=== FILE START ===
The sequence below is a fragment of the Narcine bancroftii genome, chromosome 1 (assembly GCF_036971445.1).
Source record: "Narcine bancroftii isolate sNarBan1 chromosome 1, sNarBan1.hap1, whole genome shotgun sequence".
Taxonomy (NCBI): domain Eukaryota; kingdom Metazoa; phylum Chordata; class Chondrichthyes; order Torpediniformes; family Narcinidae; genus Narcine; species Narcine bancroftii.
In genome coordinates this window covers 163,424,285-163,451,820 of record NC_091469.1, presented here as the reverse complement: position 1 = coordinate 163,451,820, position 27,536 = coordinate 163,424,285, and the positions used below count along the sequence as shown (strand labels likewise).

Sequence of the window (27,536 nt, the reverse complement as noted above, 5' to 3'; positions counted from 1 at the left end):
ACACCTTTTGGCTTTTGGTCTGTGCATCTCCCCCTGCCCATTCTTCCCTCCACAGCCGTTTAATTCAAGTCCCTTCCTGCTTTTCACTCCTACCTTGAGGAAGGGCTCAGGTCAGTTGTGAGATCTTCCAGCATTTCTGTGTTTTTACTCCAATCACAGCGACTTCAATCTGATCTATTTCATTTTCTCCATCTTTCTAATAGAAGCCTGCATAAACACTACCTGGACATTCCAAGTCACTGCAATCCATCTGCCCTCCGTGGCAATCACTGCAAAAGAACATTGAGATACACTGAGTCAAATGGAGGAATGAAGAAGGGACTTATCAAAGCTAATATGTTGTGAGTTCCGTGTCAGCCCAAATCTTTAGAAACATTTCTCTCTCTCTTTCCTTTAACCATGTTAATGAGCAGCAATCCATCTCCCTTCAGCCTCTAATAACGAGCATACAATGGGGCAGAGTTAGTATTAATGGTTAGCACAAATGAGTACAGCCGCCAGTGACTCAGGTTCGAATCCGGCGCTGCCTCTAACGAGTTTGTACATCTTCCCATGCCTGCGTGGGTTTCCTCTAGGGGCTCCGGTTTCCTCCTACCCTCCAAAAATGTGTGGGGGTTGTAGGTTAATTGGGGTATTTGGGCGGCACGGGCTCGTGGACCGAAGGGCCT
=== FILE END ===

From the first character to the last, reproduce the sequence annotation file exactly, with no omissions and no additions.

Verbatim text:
The sequence below is a fragment of the Narcine bancroftii genome, chromosome 1 (assembly GCF_036971445.1).
Source record: "Narcine bancroftii isolate sNarBan1 chromosome 1, sNarBan1.hap1, whole genome shotgun sequence".
Taxonomy (NCBI): domain Eukaryota; kingdom Metazoa; phylum Chordata; class Chondrichthyes; order Torpediniformes; family Narcinidae; genus Narcine; species Narcine bancroftii.
In genome coordinates this window covers 163,424,285-163,451,820 of record NC_091469.1, presented here as the reverse complement: position 1 = coordinate 163,451,820, position 27,536 = coordinate 163,424,285, and the positions used below count along the sequence as shown (strand labels likewise).

Sequence of the window (27,536 nt, the reverse complement as noted above, 5' to 3'; positions counted from 1 at the left end):
ACACCTTTTGGCTTTTGGTCTGTGCATCTCCCCCTGCCCATTCTTCCCTCCACAGCCGTTTAATTCAAGTCCCTTCCTGCTTTTCACTCCTACCTTGAGGAAGGGCTCAGGTCAGTTGTGAGATCTTCCAGCATTTCTGTGTTTTTACTCCAATCACAGCGACTTCAATCTGATCTATTTCATTTTCTCCATCTTTCTAATAGAAGCCTGCATAAACACTACCTGGACATTCCAAGTCACTGCAATCCATCTGCCCTCCGTGGCAATCACTGCAAAAGAACATTGAGATACACTGAGTCAAATGGAGGAATGAAGAAGGGACTTATCAAAGCTAATATGTTGTGAGTTCCGTGTCAGCCCAAATCTTTAGAAACATTTCTCTCTCTCTTTCCTTTAACCATGTTAATGAGCAGCAATCCATCTCCCTTCAGCCTCTAATAACGAGCATACAATGGGGCAGAGTTAGTATTAATGGTTAGCACAAATGAGTACAGCCGCCAGTGACTCAGGTTCGAATCCGGCGCTGCCTCTAACGAGTTTGTACATCTTCCCATGCCTGCGTGGGTTTCCTCTAGGGGCTCCGGTTTCCTCCTACCCTCCAAAAATGTGTGGGGGTTGTAGGTTAATTGGGGTATTTGGGCGGCACGGGCTCGTGGACCGAAGGGCCT